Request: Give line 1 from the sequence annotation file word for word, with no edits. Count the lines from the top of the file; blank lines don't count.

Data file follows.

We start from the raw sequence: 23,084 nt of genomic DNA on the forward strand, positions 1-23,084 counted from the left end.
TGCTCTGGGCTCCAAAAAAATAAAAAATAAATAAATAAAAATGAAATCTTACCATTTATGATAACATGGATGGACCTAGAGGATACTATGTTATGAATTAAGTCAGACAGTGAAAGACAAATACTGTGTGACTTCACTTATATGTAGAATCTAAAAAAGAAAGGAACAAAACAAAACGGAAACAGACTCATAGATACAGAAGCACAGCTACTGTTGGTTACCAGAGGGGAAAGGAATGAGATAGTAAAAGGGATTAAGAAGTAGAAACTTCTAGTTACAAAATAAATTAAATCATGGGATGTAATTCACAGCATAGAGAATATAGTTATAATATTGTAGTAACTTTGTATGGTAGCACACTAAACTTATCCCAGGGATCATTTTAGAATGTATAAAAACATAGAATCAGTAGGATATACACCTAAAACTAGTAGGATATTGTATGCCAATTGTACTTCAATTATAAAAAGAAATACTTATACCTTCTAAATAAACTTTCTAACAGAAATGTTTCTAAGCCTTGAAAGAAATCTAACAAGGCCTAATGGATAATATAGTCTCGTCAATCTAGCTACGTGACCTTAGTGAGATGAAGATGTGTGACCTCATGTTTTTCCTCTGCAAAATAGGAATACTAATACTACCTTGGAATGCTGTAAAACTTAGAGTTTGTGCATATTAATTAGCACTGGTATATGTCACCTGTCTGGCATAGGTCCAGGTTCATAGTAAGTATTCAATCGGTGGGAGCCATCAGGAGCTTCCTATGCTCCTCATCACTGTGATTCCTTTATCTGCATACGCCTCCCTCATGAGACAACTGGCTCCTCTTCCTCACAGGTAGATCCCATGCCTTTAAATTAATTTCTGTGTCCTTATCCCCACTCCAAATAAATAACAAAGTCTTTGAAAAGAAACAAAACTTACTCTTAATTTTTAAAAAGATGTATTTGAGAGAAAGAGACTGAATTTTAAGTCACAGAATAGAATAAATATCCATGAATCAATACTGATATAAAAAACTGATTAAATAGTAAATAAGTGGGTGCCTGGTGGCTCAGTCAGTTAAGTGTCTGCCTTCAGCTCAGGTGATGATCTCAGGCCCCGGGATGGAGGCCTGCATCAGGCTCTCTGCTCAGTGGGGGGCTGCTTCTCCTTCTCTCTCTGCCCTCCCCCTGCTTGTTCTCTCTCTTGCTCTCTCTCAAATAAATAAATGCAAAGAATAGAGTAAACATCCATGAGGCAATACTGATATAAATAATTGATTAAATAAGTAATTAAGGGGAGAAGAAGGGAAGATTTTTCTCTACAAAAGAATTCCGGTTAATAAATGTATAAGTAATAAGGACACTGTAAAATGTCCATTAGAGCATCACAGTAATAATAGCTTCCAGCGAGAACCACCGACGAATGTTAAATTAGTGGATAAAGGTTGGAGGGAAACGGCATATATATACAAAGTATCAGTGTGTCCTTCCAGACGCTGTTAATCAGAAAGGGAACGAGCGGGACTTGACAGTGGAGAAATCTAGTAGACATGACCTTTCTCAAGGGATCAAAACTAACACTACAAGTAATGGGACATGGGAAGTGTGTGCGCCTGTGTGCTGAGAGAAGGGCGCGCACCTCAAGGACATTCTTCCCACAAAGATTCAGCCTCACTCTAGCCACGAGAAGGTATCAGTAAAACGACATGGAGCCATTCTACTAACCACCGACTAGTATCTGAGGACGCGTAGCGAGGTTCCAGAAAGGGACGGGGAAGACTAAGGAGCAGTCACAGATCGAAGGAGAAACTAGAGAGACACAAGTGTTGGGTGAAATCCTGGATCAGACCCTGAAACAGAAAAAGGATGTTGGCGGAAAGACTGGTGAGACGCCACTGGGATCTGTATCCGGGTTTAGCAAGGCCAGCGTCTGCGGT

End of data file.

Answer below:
We start from the raw sequence: 23,084 nt of genomic DNA on the forward strand, positions 1-23,084 counted from the left end.